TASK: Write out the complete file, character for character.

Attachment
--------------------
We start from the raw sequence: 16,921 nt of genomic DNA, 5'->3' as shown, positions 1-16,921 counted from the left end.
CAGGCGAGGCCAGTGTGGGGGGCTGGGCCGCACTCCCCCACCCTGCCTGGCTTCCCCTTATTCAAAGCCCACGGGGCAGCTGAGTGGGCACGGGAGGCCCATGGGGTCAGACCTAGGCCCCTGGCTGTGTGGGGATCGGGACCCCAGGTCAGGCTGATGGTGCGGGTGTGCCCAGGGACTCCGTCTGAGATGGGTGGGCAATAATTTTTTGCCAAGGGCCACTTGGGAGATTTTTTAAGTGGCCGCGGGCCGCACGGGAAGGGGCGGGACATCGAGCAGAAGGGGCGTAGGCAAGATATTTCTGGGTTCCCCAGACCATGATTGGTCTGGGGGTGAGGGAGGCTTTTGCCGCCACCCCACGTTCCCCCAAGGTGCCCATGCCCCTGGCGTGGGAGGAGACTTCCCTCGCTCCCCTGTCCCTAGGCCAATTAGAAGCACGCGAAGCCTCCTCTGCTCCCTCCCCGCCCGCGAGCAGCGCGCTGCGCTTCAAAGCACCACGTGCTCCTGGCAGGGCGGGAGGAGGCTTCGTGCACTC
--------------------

We start from the raw sequence: 16,921 nt of genomic DNA, 5'->3' as shown, positions 1-16,921 counted from the left end.
CAGGCGAGGCCAGTGTGGGGGGCTGGGCCGCACTCCCCCACCCTGCCTGGCTTCCCCTTATTCAAAGCCCACGGGGCAGCTGAGTGGGCACGGGAGGCCCATGGGGTCAGACCTAGGCCCCTGGCTGTGTGGGGATCGGGACCCCAGGTCAGGCTGATGGTGCGGGTGTGCCCAGGGACTCCGTCTGAGATGGGTGGGCAATAATTTTTTGCCAAGGGCCACTTGGGAGATTTTTTAAGTGGCCGCGGGCCGCACGGGAAGGGGCGGGACATCGAGCAGAAGGGGCGTAGGCAAGATATTTCTGGGTTCCCCAGACCATGATTGGTCTGGGGGTGAGGGAGGCTTTTGCCGCCACCCCACGTTCCCCCAAGGTGCCCATGCCCCTGGCGTGGGAGGAGACTTCCCTCGCTCCCCTGTCCCTAGGCCAATTAGAAGCACGCGAAGCCTCCTCTGCTCCCTCCCCGCCCGCGAGCAGCGCGCTGCGCTTCAAAGCACCACGTGCTCCTGGCAGGGCGGGAGGAGGCTTCGTGCACTC